The mum of a boy who was blown out to sea with a friend in an inflatable dinghy has told of the chaotic moment she heard her son scream: "Am I going to die?”

Laura Gallagher, from East Lothian, swan for a mile to try and save her son during a day out with her family and friends at Thortonlock Beach.

The 31-year-old mum now wants to warn others of the dangers, after living through the terrifying ordeal, which she said “all happened in an instant”.

Laura had been looking forward to the beach day on Saturday, July 17, with her husband Kern, 34, their sons Nathan, seven, Jamie, four, and their friends Sarah and Robert Keenan, who brought their son Findlay, also seven.

Laura swiftly leapt into the water after the boys, hoping to swim fast enough to reach them and bring them into the shore (

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Edinburgh Live WS)

The boys had been enjoying playing in the sea on a rubber dingy which had the three young lads all sitting in it, she said.

But when four-year-old Jamie got off, it affected the weight of the light craft and it suddenly began drifting into deep waters with Nathan and Findlay still onboard.

Laura recalled the petrifying ordeal and told how she could hear the boys screaming that "they were going to die" as the vessel took off.

The pharmacy manager from Dunbar told the RNLI the family had set up a base at the beach before the mums headed down to the water with the children.

Despite it being a windy day, the sea was fairly calm, she said, which was why she hadn’t been holding onto the dinghy the whole time.

“All three children were in the boat at first. They were playing a metre away from Sarah and me,” Laura said.

Laura Gallagher with her sons Nathan (left) and Jamie at Thorntonloch beach, where a fun family picnic suddenly turned into a day of drama (

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“Then Nathan got out and maybe it was the change in weight that lifted it up – but the boat shot off.

"One moment they were right by my side and the next they were being blown away. It all happened in an instant."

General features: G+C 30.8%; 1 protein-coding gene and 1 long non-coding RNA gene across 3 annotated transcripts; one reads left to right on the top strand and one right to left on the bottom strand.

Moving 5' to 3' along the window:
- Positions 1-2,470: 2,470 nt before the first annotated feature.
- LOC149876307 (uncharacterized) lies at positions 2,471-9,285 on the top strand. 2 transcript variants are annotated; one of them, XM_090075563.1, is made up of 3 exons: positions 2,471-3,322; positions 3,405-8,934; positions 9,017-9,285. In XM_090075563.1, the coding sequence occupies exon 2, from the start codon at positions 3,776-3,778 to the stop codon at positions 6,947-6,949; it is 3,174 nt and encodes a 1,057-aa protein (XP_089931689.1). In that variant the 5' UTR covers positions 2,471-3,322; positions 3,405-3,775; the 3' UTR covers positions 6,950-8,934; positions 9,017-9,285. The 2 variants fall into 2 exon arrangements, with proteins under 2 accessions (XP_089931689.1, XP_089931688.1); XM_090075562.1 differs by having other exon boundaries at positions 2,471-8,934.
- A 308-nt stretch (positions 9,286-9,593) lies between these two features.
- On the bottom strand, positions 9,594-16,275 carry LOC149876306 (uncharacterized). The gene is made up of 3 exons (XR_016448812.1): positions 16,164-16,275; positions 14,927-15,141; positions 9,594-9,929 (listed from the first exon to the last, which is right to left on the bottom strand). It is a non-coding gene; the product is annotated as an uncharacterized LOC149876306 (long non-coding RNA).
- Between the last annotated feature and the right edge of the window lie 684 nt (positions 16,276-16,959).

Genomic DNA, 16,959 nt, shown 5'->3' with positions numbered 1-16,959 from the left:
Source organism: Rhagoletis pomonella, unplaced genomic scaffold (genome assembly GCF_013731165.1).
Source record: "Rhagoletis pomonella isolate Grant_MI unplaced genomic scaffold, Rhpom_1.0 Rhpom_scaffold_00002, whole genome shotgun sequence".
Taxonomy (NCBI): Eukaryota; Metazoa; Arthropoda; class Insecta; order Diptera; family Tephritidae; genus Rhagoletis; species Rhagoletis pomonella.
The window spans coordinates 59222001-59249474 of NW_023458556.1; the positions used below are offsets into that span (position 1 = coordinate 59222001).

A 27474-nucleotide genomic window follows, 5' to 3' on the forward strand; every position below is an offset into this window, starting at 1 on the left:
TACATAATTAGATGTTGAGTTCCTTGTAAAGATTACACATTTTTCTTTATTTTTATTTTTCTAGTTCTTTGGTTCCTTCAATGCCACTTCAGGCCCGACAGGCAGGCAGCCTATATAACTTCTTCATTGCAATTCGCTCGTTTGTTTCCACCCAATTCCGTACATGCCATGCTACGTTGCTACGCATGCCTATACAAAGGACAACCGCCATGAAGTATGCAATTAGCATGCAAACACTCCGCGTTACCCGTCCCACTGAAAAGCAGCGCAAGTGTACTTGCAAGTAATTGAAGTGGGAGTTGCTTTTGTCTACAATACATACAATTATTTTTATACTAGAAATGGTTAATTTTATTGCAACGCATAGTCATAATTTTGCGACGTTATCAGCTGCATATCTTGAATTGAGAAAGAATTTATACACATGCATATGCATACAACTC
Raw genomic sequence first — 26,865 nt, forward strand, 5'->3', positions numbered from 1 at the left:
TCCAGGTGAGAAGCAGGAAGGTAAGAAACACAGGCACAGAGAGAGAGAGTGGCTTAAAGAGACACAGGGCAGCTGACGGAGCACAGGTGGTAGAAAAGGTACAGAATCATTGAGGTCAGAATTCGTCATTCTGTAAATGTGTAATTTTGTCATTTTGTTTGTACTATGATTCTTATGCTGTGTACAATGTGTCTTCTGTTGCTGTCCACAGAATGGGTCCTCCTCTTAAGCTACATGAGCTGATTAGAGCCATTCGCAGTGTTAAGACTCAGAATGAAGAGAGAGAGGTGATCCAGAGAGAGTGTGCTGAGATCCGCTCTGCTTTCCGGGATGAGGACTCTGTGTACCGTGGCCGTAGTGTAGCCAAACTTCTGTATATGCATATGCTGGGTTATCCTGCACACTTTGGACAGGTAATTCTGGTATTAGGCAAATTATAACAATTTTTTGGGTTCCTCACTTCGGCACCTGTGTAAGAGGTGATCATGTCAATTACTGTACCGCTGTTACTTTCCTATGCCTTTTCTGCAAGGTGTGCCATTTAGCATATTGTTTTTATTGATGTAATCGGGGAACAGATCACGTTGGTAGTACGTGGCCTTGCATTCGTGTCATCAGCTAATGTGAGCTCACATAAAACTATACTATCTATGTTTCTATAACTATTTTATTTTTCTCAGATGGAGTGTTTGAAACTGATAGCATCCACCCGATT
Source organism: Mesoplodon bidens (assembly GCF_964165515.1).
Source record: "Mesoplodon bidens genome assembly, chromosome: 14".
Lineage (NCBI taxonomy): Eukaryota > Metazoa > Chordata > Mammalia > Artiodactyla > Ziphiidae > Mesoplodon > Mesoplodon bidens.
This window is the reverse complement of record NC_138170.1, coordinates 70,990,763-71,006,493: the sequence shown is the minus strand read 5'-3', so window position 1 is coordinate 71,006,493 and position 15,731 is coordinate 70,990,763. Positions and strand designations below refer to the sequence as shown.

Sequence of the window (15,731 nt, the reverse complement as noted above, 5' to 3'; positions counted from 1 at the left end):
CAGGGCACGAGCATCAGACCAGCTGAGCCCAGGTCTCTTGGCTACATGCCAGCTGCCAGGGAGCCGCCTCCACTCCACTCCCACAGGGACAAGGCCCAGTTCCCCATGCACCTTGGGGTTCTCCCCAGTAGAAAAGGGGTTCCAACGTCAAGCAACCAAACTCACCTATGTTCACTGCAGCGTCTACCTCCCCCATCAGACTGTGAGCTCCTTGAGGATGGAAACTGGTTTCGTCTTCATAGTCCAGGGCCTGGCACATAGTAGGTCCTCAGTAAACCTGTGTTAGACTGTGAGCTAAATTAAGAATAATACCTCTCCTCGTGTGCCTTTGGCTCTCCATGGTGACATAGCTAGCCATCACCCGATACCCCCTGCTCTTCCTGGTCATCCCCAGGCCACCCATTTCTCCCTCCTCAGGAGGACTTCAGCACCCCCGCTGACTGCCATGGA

The quick-thinking mum was thankfully already wearing a swimming costume, so decided to jump into the water to save the young boys, swimming frantically to bring them back to shore.

Despite desperately trying to catch up to the boat, she said it kept moving away from her.

“I looked round and realised how far we were from shore," she said.

"Sarah and my husband had started swimming too but stopped as they weren’t strong swimmers."

Seeing the boys in tears, calling out to her asking whether they were going to die, prompted her to carry on swimming, she said.

Thankfully a guard vessel for a "walking" barge doing geotechnical surveys for the Neart na Gaoithe offshore wind farm was in the area.

Laura with her boys on Thorntonloch beach, with the guard vessel that rescued them in the distance (

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The crew saw what was happening and came to their aid, with two men on board managing to float alongside the dinghy and haul both boys out.

Laura said she had a “huge sigh of relief” before the boat came for her too.

“It was a struggle to get me on board,” she said.

“My legs were jelly and I was coughing. I don’t think I’d swallowed water but it had been splashing into my mouth.”

Laura hopes that by sharing the experience she can make others think twice about bringing similar inflatables to the beach.

The dinghy, which the family bought on holiday in Portugal, has gone in the bin, she said.

Laura said the happy ending to her story was all thanks to the crew of the vessel that rescued the boys, and the RNLI lifeboat crew who helped them get ashore, as well as the beachgoers who called the coastguard.

Dunbar Lifeboat coxswain Gary Fairbairn said: “We want people to have fun at the beach but Laura’s story shows just how quickly things can get very dangerous. Thankfully the guard vessel was close by to help.

“Inflatable dinghies look fun but they are not suitable for our beaches where strong offshore winds can pick up at any moment.”